Travel is a mixed bag. With it come many delights, great adventure, a measure of disappointments, small mercies and insights, some of which only make sense when you’re back home.
Let’s start with the delightful part: Hotel Signum, in the commune of Malfa, is a 20-minute winding drive around the mountain from the main port of Santa Marina on Salina. It looks out across the Tyrrhenian Sea to neighbouring Panarea and the smoking Stromboli – the perfect picture of a volcano.
In a way, the sea journey to Signum prepares you well: these are the waters and islands of Odysseus’ epic voyage. Salina is a dream. An island in the Aeolian group just above Sicily, it was formed by two volcanoes, which the locals describe as breasts (of course they do!). Ms Smith swears she can also make out a Cyclops.
After enjoying the exquisite delights of Puglia, we’ve driven across Basilicata – around the arch of Italy’s heel – through Calabria, and crossed the Messina Strait to Sicily. Catching the hydrofoil to Salina, we get a weather warning at the ticket office: ‘Il mare e mosso!’ Fortunately this turns out to be nothing more than hand-waving melodrama – a national pastime: considering it’s October, the crossing is surprisingly smooth, and we watch with anticipation as Salina finally hoves into view.
Our three-hour transit has become an adventure. The taxi we have taken from the port stops, and the driver points down a track. We walk down scented laneways, passing houses with cherry tomatoes drying in bunches on verandas. In small increments, our state of mind has shifted to local time – over sea, on road and with that final perfumed walk to Hotel Signum’s door.
Simple, without being spartan; one window framing a Mediterranean view, another revealing olive and lemon trees. The detail has been handled with a light touch, with an ease that belies the amount of informed thought needed to achieve this effortless-looking style. In the bathroom, traditional tiles add a splash of colour. A roughly moulded soap looks like a large lozenge of butter, and is cupped in a glazed blue-and-white butterfly-motif dish. Olive oil is the main ingredient, as it is for the body wash, enhanced with a zing of cedro (ancient lemon). Wild rosemary and mint plucked from this very island make the shampoo another pleasure.
Ms Smith has found a fluffy robe and she is lying on the bed perusing the spa menu. I’m contemplating lunch. We’ve been here all of 30 minutes and we feel right at home. Soon we’re being seated in the dining room by Signum’s sommelier Vincenzo Minieri. It’s late in the afternoon and we’re the only table, but we feel welcome and relaxed: the mark of a great hotel.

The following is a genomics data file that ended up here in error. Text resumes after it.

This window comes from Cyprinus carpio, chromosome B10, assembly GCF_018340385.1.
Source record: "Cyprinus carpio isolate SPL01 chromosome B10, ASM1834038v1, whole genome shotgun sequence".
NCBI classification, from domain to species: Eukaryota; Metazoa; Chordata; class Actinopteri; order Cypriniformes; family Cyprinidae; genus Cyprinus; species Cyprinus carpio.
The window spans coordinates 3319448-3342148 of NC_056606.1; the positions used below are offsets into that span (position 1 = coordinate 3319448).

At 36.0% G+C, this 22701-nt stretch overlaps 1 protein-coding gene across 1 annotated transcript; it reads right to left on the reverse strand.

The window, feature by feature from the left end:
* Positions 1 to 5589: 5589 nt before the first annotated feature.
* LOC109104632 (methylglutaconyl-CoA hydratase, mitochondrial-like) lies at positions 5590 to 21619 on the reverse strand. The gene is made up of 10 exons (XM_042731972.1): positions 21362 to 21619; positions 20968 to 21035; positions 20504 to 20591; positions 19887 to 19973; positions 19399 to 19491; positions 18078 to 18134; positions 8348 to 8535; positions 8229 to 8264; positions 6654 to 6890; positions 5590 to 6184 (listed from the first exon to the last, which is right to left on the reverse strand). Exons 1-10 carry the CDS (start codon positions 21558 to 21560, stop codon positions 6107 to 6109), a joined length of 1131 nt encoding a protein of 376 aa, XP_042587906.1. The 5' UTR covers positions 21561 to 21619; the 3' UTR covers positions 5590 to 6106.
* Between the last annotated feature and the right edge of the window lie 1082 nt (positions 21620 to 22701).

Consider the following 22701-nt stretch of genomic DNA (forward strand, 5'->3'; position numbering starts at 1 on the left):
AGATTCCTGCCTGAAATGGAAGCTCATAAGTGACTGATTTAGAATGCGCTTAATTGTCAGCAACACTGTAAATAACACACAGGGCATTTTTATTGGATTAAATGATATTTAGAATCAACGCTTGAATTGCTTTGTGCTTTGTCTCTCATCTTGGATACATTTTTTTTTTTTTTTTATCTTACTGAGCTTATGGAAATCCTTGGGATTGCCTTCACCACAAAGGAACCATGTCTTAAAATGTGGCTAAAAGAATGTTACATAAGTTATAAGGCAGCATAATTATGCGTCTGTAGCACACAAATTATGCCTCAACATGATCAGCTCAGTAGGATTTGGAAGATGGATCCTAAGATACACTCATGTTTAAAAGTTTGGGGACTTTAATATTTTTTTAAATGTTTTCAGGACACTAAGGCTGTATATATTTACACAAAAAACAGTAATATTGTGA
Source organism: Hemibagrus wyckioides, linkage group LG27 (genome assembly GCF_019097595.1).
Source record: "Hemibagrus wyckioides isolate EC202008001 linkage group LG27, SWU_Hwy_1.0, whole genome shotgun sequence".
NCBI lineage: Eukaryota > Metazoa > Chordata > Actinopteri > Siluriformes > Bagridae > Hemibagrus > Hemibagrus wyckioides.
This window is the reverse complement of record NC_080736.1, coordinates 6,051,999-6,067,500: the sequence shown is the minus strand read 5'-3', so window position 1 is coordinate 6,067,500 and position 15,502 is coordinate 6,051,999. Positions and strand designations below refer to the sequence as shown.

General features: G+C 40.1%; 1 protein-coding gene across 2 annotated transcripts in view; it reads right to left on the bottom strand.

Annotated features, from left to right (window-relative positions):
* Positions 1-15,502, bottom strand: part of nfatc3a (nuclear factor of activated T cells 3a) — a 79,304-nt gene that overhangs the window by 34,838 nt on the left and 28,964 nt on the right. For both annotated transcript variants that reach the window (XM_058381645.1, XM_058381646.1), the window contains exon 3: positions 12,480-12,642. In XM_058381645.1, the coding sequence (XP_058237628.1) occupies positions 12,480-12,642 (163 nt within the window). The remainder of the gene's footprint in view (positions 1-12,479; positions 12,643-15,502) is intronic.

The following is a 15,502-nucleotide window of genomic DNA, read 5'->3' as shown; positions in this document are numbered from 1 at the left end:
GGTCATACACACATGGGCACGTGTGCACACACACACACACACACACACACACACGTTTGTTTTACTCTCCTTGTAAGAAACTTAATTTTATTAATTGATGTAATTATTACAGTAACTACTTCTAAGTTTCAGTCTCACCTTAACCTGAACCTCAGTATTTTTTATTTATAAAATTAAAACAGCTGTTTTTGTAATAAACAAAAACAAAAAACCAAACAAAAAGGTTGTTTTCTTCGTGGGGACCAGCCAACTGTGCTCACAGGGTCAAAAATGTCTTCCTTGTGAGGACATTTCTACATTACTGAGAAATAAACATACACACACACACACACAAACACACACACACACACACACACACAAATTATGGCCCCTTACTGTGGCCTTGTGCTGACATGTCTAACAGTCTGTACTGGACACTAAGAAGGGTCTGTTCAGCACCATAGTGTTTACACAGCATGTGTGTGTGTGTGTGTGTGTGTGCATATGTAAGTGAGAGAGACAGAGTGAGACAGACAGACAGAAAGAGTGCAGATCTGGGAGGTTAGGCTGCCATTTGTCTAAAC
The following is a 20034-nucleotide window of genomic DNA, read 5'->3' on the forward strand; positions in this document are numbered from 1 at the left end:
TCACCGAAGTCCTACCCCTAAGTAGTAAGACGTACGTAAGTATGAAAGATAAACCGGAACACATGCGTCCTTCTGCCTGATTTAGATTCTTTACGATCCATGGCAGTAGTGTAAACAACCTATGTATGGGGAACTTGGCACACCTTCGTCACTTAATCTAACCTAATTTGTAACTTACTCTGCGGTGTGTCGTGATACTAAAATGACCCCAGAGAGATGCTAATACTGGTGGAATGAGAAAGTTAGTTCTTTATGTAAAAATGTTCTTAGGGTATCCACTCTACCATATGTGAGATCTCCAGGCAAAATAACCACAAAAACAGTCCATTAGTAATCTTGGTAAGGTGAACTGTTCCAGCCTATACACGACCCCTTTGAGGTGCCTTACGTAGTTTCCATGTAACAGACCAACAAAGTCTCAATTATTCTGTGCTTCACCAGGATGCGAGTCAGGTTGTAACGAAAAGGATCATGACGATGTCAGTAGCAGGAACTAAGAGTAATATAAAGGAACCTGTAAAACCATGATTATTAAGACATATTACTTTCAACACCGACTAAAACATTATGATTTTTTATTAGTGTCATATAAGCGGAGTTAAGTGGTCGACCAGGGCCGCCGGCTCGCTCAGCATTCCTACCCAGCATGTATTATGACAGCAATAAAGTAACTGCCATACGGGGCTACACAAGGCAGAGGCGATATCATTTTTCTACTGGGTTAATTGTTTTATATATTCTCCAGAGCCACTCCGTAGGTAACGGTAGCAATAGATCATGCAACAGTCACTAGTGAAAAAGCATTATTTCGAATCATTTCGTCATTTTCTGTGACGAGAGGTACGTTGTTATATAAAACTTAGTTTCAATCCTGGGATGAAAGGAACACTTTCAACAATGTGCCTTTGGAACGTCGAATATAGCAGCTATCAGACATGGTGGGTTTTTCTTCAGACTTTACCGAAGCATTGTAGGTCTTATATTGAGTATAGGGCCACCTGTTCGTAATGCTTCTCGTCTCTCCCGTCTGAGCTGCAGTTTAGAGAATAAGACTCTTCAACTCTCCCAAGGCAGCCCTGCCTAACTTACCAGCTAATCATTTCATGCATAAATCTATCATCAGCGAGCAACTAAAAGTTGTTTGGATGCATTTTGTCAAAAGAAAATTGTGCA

One dish in – a fist-sized mozzarella di bufala, by itself, on a plate, next to a salad of blood-red cherry tomatoes tossed with wild herbs – and we decide to eat in-house for our entire stay. A bottle of local olive oil is chosen from a sideboard holding a selection of Sicilian varieties. I pour a little over the mozzarella, add a pinch of salt, and cut into it. Immediately it oozes. We groan with glee as we dunk pieces of crusty bread into the milky, virgin slurry.
Seafood, vegetables, grains and pulses make up most of Michele Caruso’s menu. Food is deceptively simple but cooked with supreme skill. Spaghetti is tossed with a little oil, bottarga (dried tuna roe), wild fennel and breadcrumbs; couscous is served with finely chopped mussels and tomato; fish stew is flavoured with eggplant, anchovies, olives, tomato and capers. Vincenzo doesn’t miss a beat. We’re in his hands and his wine choices are perfect.
After lunch, we make a pact. I book a couple of hours with Vincenzo in the Signum cellar pulling out bottles of rare, foot-crushed Etna Rosso and planning wines for the following days of our stay, while Ms Smith signs up for a treatment in the Signum Spa.
The spa area is a secret stone garden with pools of geothermal water connected by channels and various igloo-shaped buildings for different treatments. Water trickles down a moss-laden wall. Ms Smith emerges glowing, and scented with the sweet herbs, capers and citrus of Salina.
The island itself also offers much to see. We catch the local bus on occasion, but mostly we amble through Malfa’s stone and terracotta laneways. Ms Smith even manages a dip in the warm Mediterranean and a has close encounter with some local marine life. One evening, we stroll to a little bar in the piazza to drink Salina’s fabulous sweet Malvasia, and watch Milan play Juventus.
The many photos we took that show much of what I’ve described still don’t come close to capturing the essence of this magical place. As Italo Calvino put it, aromas and flavours are elements you cannot transmit vicariously or convey electronically. And that is why we travel.
Reviewed by Stefano Manfredi, chef